Note: this post might be considered totally useless by some as there is no clear conclusion or solution. It is a work in progress. It does, however, contain hints at nice things to do to find your own replacement for Skype.
So I’m a Belgian in Peru and I want an alternative to Skype, now that it’s been bought by Microsoft and I really don’t want to be adding to the enormous money fund of Microsoft because I think they don’t do much real good with the money (or what it’s transformed into).
A few websites tell about available alternatives (see references below), but I must admit I’m not convinced by any of these. While the most similar solution (in terms of having the possibility to contact people over the same network for free and being able to reach anywhere in the world – not for free but at a reasonable cost – with a software that is available on Linux, Mac and Windows) would be the Google Voice solution, apparently it’s not available in Peru: I invariably get to the https://www.google.com/voice/help/setupUnavailable page, which tells me I’m not eligible for a Google Voice account.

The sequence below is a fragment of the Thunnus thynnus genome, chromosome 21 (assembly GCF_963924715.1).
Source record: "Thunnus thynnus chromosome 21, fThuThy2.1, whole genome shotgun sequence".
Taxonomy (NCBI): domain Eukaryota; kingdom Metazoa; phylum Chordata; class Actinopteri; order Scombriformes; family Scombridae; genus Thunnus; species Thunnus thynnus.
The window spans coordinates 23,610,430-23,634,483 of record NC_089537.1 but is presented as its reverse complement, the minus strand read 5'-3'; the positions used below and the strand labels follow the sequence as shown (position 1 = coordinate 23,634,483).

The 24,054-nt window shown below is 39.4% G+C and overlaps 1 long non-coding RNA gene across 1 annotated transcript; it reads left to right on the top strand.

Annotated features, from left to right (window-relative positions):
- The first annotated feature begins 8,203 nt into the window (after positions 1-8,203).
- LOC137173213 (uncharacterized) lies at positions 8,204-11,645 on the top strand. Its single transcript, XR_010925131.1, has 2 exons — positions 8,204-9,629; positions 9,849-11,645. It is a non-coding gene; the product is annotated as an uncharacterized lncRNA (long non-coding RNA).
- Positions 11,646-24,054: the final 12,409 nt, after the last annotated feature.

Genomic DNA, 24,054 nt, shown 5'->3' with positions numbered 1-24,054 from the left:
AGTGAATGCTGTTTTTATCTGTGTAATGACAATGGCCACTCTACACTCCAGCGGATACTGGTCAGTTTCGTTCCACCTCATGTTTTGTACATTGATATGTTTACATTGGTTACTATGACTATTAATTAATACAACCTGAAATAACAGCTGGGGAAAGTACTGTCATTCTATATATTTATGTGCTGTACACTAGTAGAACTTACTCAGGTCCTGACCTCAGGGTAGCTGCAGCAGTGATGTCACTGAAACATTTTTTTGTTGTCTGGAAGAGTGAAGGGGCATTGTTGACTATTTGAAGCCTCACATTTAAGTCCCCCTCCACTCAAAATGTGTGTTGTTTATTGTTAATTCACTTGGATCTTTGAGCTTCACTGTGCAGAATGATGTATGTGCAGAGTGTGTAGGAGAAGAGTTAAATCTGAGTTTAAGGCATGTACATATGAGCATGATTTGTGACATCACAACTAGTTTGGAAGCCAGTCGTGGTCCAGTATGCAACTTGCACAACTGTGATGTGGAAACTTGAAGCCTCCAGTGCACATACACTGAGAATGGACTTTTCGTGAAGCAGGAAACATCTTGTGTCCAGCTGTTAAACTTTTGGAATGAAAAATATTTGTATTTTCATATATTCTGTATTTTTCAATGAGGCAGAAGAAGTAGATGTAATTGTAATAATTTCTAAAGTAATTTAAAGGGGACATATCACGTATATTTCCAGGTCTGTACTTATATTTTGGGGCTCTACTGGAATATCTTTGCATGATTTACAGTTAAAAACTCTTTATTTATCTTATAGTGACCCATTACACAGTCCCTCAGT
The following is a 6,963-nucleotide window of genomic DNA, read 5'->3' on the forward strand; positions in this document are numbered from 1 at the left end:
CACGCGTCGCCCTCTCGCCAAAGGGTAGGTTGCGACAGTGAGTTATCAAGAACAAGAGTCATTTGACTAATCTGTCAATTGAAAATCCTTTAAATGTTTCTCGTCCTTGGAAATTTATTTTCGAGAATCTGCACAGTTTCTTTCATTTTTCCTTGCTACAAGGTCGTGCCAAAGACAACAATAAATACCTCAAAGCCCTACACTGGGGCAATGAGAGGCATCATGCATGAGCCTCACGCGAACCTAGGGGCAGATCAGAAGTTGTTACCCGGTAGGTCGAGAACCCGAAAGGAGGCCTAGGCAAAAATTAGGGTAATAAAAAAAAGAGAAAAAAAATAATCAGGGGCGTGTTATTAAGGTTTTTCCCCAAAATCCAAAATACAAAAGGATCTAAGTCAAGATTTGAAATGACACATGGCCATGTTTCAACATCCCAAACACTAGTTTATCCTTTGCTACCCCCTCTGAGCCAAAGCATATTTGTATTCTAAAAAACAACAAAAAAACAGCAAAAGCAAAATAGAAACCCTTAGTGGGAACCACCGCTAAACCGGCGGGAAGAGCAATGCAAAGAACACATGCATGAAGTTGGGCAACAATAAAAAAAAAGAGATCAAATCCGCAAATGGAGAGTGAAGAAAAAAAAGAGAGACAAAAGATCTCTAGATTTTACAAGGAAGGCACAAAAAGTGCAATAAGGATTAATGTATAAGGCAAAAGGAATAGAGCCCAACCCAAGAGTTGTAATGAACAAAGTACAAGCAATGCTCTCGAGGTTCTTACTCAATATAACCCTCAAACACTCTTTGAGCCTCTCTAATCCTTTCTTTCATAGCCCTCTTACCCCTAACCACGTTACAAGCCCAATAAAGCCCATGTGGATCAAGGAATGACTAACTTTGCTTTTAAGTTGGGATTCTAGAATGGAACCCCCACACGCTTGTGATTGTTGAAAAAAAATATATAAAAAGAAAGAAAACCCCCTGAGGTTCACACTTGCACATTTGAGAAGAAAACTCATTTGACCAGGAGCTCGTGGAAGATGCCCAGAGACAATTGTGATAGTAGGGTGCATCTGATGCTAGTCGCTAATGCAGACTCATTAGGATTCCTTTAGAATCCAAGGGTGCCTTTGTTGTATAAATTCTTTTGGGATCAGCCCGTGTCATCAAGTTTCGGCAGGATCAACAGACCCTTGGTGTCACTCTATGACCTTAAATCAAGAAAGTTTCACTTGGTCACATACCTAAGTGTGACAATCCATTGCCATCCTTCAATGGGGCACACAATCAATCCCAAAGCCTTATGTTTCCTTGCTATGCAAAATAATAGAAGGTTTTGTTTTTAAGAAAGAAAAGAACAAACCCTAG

So the best solution still seems to be to hire a VoIP service that will rent you a telephone number with the possibility for you to connect to their server directly from a physical IP phone, like the excellent good-value Linksys SPA942, but you’ll have to go through a series of trial-and-errors, each time potentially loosing your local number.
Because… did you know that several countries allow you to *buy* (for life) a normal phone number, and have it linked to an IP address of your choice? That’s a very cheap deal, as you are then free from any phone service provider, and just pay to make calls, using whichever service you like. Buying the phone number is generally quite cheap. Like US$80 or so, and then you can just set it up to go through an Asterisk (VoIP) server you could set up for free.
So in the meantime we’re using WeePee, an IP Phone service which we’re happy about (although they suck at internationalizing their services – mostly they suck at having good multi-lingual support staff) as they allow us to make calls from our self-owned landline number with a reasonnable fee (still higher than Skype though, and still not making possible a large network of users like Skype does).
There has been some fuss about developing an equivalent to Skype inside the Free Software Foundation’s high priority projects, but so far it is still lacking a real implementor.
References to alternatives to Skype: